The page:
Defamation Update: Google under fire again


Another day, another defamation case about Google search engine results. This time, it’s the High Court which gave Google the thumbs down in the Michael Trkulja v Google saga. This decision isn’t the end of the story though.

It started in 2009 when Google searches for “Michael Trkulja” started returning images of him and known criminals in the same results along with headings like “Melbourne Crime”. Google tried to argue innocent dissemination, but Trkulja was successful in his defamation claim. Google didn’t appeal.

The problematic search results continued though, with Google’s autocomplete function now offering words like “criminal” and “underworld” after Trkulja’s name and searches for “Melbourne criminal underworld” returning images of him. Google agreed to block the autocomplete predictions but wouldn’t remove the images. Trkulja commenced a new defamation claim.

This time Google tried to have the case thrown out early, arguing (among other things) that it wasn’t a “publisher” and that the search results weren’t defamatory anyway. The trial court rejected all that and took Trkulja’s earlier success into account, finding his case was arguable and should be allowed to continue.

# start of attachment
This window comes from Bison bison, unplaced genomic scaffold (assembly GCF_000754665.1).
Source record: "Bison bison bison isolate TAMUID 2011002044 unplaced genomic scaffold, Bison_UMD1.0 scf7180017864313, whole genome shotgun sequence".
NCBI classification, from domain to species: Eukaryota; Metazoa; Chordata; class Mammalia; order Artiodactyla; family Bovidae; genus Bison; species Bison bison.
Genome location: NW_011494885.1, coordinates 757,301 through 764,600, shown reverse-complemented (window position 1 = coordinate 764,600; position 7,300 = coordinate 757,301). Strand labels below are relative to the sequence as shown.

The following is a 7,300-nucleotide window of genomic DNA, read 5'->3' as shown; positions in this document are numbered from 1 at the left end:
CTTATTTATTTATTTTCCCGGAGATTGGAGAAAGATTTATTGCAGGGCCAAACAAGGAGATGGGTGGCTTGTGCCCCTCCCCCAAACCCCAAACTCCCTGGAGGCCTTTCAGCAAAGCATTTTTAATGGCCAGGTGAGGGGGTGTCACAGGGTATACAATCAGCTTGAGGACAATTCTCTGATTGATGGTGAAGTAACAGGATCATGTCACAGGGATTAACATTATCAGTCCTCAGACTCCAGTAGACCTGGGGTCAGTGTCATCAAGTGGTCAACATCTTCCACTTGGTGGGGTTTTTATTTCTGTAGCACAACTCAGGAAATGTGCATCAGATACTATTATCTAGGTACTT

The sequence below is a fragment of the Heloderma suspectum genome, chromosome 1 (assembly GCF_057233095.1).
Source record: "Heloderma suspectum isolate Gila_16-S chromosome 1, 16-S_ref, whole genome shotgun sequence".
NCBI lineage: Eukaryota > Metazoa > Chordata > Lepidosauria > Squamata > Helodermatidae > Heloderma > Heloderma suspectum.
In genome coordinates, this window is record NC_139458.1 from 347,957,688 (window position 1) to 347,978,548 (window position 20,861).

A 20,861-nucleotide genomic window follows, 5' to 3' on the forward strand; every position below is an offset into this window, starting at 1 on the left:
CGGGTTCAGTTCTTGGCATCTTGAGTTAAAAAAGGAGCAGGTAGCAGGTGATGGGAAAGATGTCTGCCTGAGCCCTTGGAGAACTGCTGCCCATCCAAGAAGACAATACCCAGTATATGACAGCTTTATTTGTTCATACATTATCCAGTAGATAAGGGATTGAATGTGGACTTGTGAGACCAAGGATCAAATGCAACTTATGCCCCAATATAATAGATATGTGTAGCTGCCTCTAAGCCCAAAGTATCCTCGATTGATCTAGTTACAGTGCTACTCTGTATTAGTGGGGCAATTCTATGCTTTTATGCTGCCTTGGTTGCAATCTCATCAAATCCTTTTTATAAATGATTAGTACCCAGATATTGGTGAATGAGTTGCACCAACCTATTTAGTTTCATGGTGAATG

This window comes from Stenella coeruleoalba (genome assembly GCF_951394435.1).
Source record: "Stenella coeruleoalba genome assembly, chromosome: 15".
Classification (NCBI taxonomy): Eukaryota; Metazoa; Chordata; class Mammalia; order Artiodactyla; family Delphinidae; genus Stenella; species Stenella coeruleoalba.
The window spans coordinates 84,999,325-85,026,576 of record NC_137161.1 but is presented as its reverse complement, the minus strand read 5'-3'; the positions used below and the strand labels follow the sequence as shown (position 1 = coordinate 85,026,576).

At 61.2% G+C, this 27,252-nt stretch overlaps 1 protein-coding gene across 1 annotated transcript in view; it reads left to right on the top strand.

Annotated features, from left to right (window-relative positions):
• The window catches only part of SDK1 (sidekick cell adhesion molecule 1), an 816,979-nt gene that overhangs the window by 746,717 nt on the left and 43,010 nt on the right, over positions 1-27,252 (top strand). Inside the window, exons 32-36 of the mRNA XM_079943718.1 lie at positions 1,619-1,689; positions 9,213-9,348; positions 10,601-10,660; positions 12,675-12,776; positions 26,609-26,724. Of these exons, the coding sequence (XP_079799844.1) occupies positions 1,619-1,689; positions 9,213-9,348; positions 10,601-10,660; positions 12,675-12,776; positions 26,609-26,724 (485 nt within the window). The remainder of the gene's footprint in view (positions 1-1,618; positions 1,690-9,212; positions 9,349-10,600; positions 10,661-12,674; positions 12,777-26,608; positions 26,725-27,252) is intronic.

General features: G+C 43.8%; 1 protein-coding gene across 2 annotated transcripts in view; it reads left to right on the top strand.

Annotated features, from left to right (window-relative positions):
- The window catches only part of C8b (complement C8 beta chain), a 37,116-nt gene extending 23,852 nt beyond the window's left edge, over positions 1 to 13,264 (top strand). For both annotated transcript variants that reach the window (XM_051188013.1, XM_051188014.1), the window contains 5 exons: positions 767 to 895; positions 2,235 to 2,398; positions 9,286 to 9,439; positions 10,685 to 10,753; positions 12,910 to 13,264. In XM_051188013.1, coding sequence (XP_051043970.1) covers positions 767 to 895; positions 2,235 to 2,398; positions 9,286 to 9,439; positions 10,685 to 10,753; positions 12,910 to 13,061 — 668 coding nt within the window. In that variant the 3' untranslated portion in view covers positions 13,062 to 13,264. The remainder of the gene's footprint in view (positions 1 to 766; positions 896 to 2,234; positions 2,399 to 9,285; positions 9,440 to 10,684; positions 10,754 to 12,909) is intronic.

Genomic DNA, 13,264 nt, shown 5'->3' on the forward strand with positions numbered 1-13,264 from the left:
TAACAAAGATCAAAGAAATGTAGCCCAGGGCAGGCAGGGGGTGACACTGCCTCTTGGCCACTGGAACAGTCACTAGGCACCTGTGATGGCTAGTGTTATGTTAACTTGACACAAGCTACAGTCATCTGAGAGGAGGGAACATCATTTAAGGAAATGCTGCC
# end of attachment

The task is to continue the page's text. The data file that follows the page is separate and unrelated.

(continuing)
Google appealed. The appeal court flipped and said Google’s search results weren’t capable of being defamatory, meaning Trkulja’s case was bound to fail.

Trkulja took that to the High Court, which said the appeal court got it wrong. The High Court had some other stuff to say too.

Google was mistaken to argue that reasonable internet users were aware of the unpredictable results often generated in image searches. Ordinary Google users would likely contemplate that the results had at least some connection to the search terms they entered.

It didn’t matter that some of the other images returned by the search were also of noncriminals (like Marlon Brando, a police commissioner and a tram). Trkulja wasn’t well known and could still be mistaken for a criminal, whereas the other non-criminals were obvious (especially the tram).

The High Court agreed with the trial judge that it was strongly arguable that Google was a “publisher” and, where Google hadn’t even filed a defence, it was premature of the appeal court to take the view that innocent dissemination would succeed.

What’s next? It’s back to the trial court again for Trkulja and Google to continue preparing the case for final hearing. The saga continues.

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